Calendar Paradox of Ukrainian Presidents’ Terms in Office: Good Constitution, Bad Mathematics
As a young sovereign nation, Ukraine has quite a fascinating record of the presidency. Since 1991, six persons have held the president’s office, and one official was an acting president:
- Leonid Kravchuk – president from 5 December 1991 to 19 July 1994;
- Leonid Kuchma – president from 19 July 1994 to 23 January 2005;
- Viktor Yushchenko – president from 23 January 2005 to 25 February 2010;
- Viktor Yanukovych – president from 25 February 2010 to 22 February 2014;
- Oleksandr Turchynov – acting president from 23 February to 7 June 2014;
- Petro Poroshenko – president from 7 June 2014 to 20 May 2019;
- Volodymyr Zelensky – incumbent president since 20 May 2019.
Presidents Kravchuk and Yanukovych left their office before their regular term ended; Kravchuk accepted an early election challenge in 1994 and lost, while Yanukovych fled Ukraine during the 2014 Revolution of Dignity and formally had his presidential status revoked by Parliament. Only Kravchuk and Poroshenko won the presidency in the first round of elections; others had to pass through two rounds to become president. Only Kuchma secured a second term and was elected before and after the 1996 Constitution of Ukraine was promulgated. Yushchenko and Poroshenko occupied their office for only a single full term.
Surprisingly, even though the 1996 Constitution of Ukraine established a fixed five-year term for the president’s office, no Ukrainian president ever had an exact five-year tenure. Each of Leonid Kuchma’s presidential terms was significantly longer than five years; Viktor Yushchenko was in office for five years and thirty-three days; Petro Poroshenko served eighteen days short of a full term. Even Viktor Yanukovych’s first term would have lasted longer had the Revolution of Dignity not happened when it did. Such a variable length of term is quite challenging, since the president is actually the most influential policymaker in the country, and the lack of a concrete “start-finish” timeframe for the presidential tenure subverts the supremacy of the constitution. If the Constitution of Ukraine itself cannot provide a guarantee that the most important office of the county is held for a fixed and defined timeframe, perhaps the entire constitutional system is then somehow hackable?
The example of Ukraine shows us that if the calendar dates of the president’s election and inauguration are unstable and ill-determined, these issues tend to become the subject of political intrigue rather than a matter of the law; this indeed is not a positive contribution to democracy building.
Let us have a look at Kuchma’s tenure first. As president, Leonid Kuchma was elected for a five-year term in an early presidential election on 10 July 1994, under the previous—dozen times amended but still in force—Soviet Constitution of 1978. His term commenced on inauguration day, 19 July 1994. On 28 June 1996, the Verkhovna Rada adopted a new Constitution of Ukraine, which designated the presidential election as taking place on the last Sunday of the fifth year of the incumbent President’s term (i.e., 31 October 1999). This trick automatically added a couple of months to Kuchma’s first term, since the previous election had been in the summer. So, on 14 November 1999 Kuchma won the second round and attended the inauguration ceremony on 30 November 1999. That is why Kuchma’s first term was an extra four months and twelve days in length.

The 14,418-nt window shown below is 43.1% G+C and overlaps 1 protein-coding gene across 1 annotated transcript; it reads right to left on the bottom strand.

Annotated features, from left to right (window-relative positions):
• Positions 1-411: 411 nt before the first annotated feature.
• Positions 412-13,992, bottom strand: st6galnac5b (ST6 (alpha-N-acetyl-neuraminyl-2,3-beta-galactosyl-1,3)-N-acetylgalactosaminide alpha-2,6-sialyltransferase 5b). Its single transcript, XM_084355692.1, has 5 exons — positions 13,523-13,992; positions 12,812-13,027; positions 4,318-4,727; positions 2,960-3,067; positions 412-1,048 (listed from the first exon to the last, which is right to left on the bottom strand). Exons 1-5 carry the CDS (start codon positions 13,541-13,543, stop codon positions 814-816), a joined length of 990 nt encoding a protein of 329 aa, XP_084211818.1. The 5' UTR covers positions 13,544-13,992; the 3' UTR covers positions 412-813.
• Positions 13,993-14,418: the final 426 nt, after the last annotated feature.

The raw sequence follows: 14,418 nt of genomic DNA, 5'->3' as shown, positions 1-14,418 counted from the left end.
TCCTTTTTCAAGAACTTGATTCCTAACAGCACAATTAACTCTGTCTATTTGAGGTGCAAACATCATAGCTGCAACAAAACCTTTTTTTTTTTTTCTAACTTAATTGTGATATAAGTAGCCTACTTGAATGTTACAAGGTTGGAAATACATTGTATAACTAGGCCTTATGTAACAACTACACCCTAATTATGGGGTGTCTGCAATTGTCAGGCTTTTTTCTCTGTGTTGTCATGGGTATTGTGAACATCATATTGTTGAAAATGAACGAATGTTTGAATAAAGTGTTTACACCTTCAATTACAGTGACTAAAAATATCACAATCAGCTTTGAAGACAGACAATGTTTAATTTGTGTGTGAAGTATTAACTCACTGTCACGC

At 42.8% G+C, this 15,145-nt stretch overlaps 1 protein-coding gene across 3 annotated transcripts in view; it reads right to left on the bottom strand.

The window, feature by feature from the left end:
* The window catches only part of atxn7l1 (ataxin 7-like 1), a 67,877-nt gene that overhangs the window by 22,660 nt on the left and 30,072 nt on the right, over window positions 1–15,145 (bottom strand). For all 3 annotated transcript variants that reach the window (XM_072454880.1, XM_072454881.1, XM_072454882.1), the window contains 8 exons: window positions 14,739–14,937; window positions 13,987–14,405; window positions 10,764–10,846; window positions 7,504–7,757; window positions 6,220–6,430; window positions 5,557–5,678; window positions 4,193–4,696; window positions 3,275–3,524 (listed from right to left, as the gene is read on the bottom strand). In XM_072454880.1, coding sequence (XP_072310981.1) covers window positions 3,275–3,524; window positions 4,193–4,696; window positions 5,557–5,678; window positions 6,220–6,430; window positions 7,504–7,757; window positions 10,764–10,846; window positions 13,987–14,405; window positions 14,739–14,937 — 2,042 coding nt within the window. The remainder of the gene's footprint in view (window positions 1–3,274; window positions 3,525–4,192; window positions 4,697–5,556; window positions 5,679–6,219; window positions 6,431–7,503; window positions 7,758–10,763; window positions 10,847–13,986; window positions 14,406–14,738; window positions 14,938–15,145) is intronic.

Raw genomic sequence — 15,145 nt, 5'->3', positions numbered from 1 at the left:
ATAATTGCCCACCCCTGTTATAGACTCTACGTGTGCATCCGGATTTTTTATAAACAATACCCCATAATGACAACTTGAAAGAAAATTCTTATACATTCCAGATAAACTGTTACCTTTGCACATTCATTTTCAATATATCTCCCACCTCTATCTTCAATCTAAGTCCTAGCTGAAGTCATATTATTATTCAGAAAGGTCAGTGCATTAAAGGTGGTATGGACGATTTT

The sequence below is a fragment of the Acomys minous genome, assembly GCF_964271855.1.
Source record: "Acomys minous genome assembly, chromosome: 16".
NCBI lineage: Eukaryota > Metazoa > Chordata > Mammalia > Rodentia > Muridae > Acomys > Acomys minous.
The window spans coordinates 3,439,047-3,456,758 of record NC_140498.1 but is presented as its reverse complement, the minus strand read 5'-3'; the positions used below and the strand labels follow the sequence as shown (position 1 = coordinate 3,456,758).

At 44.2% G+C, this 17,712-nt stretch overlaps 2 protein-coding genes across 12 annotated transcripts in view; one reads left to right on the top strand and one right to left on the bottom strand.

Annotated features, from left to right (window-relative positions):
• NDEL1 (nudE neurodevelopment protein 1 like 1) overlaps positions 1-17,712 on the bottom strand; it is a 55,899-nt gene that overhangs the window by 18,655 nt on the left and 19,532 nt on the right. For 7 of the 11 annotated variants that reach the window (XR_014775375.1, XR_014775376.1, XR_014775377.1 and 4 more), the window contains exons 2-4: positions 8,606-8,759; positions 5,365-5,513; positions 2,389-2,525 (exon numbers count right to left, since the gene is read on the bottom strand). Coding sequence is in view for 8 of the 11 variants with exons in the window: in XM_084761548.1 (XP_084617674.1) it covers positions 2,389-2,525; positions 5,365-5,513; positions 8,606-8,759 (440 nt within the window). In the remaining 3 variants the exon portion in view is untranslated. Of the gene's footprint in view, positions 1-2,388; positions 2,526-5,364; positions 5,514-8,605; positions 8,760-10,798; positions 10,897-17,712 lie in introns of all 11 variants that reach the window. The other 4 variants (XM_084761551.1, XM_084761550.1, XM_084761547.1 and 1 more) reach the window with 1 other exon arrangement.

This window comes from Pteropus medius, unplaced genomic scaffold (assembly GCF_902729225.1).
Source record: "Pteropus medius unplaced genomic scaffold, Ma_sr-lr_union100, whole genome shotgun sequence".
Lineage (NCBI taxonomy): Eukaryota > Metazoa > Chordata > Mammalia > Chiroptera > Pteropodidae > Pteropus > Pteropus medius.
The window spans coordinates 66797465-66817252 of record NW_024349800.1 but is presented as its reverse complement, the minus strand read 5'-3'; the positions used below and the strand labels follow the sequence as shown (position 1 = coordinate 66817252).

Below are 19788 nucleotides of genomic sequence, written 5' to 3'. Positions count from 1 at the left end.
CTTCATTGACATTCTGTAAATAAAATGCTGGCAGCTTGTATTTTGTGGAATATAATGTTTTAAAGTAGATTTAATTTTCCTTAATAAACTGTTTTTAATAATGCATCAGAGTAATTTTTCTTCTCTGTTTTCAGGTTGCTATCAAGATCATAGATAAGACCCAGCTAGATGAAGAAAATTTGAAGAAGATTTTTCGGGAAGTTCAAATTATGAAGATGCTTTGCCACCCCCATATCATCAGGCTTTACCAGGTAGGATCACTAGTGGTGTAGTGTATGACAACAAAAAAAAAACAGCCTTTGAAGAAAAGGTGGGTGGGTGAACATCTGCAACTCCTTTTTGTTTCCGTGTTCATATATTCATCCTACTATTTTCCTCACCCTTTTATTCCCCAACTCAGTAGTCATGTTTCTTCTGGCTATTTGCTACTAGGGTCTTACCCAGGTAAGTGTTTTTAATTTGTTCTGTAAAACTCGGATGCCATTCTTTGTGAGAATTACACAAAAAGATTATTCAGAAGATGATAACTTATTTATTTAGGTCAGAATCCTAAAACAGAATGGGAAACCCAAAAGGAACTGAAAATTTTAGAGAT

On 25 December 2003, the Constitutional Court of Ukraine delivered a rather controversial decision concerning Kuchma’s presidential tenure. The Court interpreted the constitutional restriction on the Ukrainian president’s term of office—namely, that no President can be elected for more than two consecutive terms—in a strange manner, claiming that because Kuchma was elected for the first time before the adoption of the 1996 Constitution, he still had the legal grounds to run for presidency one more time. This opinion, both highly politicized and ill-reasoned, came under intense criticism from the legal community and Ukrainian society in general. In fact, even the previous (Soviet-era) Constitution of Ukraine, under which Kuchma was elected in 1994, clearly prohibited the presidential serving for more than two consecutive terms. The unpopular but politically adroit Kuchma nevertheless refused to use this judicial perk and did not seek re-election in 2004.
The extraordinary circumstances of the 2004 Orange Revolution led to the implementation of a “three-round system” for the presidential election, with a rerun of the second round. Viktor Yushchenko won the election on 26 December 2004 and became the third president of Ukraine on inauguration day, 23 January 2005. That is how Kuchma’s second term was one month and twenty-five days longer, and overall his presidential tenure summed up to ten years, six months, and four days.
During the peak of the Orange Revolution, on 8 December 2004 the Verkhovna Rada amended the 1996 Constitution of Ukraine, transforming the extant presidential-parliamentary political system into a parliamentary-presidential one (in effect since January 2006). Many of the constitution’s articles were revised, including the one addressing presidential elections. The amended Constitution established a different formula for calculating the presidential election day, establishing the regular election day as the last Sunday of the last month of the fifth year of the President’s official term.This elaborate phrase meant that the last Sunday of Yushchenko’s tenure, 17 January 2010, was an election day. However, the parliament was strongly opposed to Yushchenko and desperately wanted to shorten his presidential term, using any possible legal instrument to achieve this. By a vote of 401 to 21, on 1 April 2009 the Verkhovna Rada of Ukraine announced the presidential election day to be the last Sunday of October 2009 (i.e., 25 October 2009). Claiming that Yushchenko was elected under the Constitution of 1996, not 2004 version, the regular election day should be calculated under the previous rather than the current version of the constitution. Yushchenko was furious, since this way his tenure would be at least two months shorter. He urgently submitted a complaint to the Constitutional Court of Ukraine. On 12 May 2009 the court delivered a decision, explaining that the regular presidential election should be calculated under the current version of the constitution and declaring the above-mentioned resolution of Parliament as unconstitutional. On 23 June 2009, the Parliament announced that 17 January 2010 would be an election day.